The Curious Case of Julian

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This essay was written in one sitting after a thirteen-hour workday, a conversation with a great friend, and three or four glasses of wine. It’s 1 am. It will stay raw and unedited. Clarity? Development? Consideration? Compassion? Fuck it. Who cares? We live on a floating rock and, therefore, everything is arbitrary.

“Freedom is just another word for nothing left to lose.”

Those words have lit every one of my body parts on fire for years—since some guy in some band gifted me the song when I was 16. Those words, they make me shutter with a poignant sense of something I don’t quite understand. What I do understand is that Janis Joplin’s voice is rough, unadulterated; it’s sexy, it’s dirty, it’s pretty. Its primitive nature reeks of such an emotional and sexual agony that is so fucking vulnerable that I know she’s not lying. There’s no way she’s lying about the pain when her voice cracks like that—that’s the sound of her frontal lobe snapping under the pain. She’s free of the mental chains.

And now, now that I’m feeling vulnerable and stable, I’m going to be like a Janis Joplin song. I’m going to tell the whole truth about the curious case of Julian.

I met a boy named Julian once. I plummeted into a special kind of hell of love with a boy who seemed to be able to keep up with my insanity. I expressed this in a series of letters some weeks later—was rejected. Now neither of us know whom each other is. It kills me regularly.

Why lie? I still feel pathetic for having put myself into the atmosphere like that—to write letters that took me hours, days, weeks to write, to perfect, to second guess myself, to reassure myself that this was the right thing and then send them to Europe, only to be subtly castrated through a painful silence.

Sadly enough, I wrote wedding vows in a wine bar on the Upper East Side on my 21st birthday to him—the one letter I never sent across the sea. It seemed like something that I would inevitably read to him—a cute, funny story I’d tell over a Valentine’s day dinner one day when we lived together in sin. (Damn. The unforgiving reality of the pathetic nature of my utter vulnerability last year really comes alive when I write it down and say it aloud to myself.)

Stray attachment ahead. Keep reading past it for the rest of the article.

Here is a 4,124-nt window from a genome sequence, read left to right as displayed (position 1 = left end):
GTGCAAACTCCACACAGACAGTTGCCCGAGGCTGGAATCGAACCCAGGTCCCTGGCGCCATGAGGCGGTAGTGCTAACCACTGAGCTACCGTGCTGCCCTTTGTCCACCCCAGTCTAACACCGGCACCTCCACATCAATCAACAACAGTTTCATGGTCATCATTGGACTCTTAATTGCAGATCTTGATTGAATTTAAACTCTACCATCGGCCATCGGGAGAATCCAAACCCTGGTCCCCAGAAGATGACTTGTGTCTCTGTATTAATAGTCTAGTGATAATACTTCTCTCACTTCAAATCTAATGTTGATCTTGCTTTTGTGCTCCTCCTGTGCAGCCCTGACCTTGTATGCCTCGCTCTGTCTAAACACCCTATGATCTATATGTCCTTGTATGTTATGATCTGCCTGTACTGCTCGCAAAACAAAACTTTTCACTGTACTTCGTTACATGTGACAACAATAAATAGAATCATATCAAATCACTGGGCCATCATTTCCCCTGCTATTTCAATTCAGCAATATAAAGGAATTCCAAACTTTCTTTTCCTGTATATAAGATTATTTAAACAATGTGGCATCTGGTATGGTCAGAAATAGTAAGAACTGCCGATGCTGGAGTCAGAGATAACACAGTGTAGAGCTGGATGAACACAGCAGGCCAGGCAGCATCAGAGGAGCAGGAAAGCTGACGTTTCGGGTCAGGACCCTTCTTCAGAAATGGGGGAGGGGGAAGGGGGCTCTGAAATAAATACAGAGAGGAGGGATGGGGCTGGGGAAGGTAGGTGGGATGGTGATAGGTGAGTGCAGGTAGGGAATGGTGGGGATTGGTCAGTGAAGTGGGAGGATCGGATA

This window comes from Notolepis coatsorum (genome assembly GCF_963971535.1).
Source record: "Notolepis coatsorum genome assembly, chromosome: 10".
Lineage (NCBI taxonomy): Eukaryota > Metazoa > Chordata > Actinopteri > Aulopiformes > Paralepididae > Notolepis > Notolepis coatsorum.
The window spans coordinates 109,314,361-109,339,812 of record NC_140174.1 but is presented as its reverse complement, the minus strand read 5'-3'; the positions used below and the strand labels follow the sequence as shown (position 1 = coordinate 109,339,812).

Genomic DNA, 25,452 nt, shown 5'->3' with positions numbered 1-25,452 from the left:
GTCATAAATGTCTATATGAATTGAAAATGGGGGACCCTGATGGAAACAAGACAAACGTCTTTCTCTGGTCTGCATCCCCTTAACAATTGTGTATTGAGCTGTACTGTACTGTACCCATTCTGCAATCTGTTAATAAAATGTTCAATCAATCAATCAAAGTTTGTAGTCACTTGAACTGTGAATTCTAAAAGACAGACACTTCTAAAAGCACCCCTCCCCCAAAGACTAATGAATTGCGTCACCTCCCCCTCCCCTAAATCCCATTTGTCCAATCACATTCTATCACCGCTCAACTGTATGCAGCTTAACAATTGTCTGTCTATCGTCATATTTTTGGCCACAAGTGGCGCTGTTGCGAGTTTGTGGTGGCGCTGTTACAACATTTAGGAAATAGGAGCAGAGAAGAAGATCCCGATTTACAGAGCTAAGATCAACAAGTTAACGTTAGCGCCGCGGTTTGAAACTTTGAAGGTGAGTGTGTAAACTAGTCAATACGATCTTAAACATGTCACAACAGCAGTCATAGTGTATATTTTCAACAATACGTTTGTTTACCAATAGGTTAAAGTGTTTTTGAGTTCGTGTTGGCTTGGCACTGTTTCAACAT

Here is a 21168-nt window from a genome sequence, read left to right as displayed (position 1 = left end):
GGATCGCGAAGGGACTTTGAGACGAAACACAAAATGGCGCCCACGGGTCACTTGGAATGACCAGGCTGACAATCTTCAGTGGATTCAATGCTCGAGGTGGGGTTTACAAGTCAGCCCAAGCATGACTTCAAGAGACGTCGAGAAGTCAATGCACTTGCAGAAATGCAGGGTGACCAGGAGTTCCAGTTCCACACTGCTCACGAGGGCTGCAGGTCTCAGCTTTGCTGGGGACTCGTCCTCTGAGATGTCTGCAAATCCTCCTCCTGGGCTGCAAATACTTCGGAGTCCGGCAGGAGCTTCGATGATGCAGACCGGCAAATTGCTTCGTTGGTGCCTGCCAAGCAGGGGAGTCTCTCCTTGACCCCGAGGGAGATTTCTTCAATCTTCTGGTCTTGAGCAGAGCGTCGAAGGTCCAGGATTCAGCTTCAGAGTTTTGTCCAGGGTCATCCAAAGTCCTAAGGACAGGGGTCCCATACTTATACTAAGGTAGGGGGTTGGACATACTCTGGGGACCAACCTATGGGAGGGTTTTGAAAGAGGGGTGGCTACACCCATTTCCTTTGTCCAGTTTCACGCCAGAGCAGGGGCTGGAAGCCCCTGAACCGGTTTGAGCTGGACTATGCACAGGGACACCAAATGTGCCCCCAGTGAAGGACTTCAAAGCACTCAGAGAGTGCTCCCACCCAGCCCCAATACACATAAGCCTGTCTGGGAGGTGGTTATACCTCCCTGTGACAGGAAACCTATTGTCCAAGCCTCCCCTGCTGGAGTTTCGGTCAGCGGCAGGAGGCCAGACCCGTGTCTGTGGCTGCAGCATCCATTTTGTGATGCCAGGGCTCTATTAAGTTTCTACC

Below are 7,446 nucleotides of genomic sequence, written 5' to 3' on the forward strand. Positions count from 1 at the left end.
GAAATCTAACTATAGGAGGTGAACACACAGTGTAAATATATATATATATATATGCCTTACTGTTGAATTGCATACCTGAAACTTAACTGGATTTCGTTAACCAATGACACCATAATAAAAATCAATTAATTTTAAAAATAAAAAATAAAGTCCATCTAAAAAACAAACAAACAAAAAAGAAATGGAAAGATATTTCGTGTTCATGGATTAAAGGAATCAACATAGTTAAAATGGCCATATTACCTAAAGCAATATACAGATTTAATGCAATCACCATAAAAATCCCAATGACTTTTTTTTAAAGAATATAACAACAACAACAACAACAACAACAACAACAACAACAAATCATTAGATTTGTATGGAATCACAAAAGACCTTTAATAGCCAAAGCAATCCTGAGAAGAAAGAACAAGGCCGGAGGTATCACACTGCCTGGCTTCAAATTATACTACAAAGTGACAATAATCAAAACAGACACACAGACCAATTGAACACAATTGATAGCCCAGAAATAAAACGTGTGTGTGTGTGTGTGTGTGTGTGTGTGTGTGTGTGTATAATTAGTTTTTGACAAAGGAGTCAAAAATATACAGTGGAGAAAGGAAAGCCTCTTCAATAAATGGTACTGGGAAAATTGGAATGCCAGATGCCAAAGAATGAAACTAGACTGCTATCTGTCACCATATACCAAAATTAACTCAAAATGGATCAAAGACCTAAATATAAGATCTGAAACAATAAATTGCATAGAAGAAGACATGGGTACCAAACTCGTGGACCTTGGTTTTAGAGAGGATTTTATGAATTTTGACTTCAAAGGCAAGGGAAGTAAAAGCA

The curious case of Julian is one that I revisit often. It is one that I look back on with a mild regret—I shouldn’t have been so inappropriately open. I didn’t understand how stalkers could lust after something that didn’t think of them back until Julian. I had to truly stop myself a million times from being too weird, too unsettling, too in love with this slight stranger. But, regardless, I love him or something about him, whatever; and I felt guilty about this.

But, then again, this is who I am. I love; I really love. I’m sincere.

I’d always been honest, but never this honest out loud until I sent those letters to Spain. I let my silly self be frivolous, uncalculated—a child.

After much torture, it’s time for me to give myself a fucking break.

Like a spanking on the ass, my fixation on Julian made me cry. But, the thing is, I’m ok. I’m still funny, silly, drunk; impregnated with laughter and vodka sodas. I’m still a child and that’s not a bad thing. In fact, it’s probably a good thing. Like in the Janis Joplin song, I have nothing left to lose. I watched the dreams I had in my mind shatter into a trillion shards of glass. My heart was broken. Hell, it’s still broken. But I have nothing left to lose; and that, and that alone, has given me freedom.

I am so happy. I love without abandon because nothing worse can happen. I’m apologetically dating a 44-year-old billionaire with a big house and no moral compass. I’m fucking free.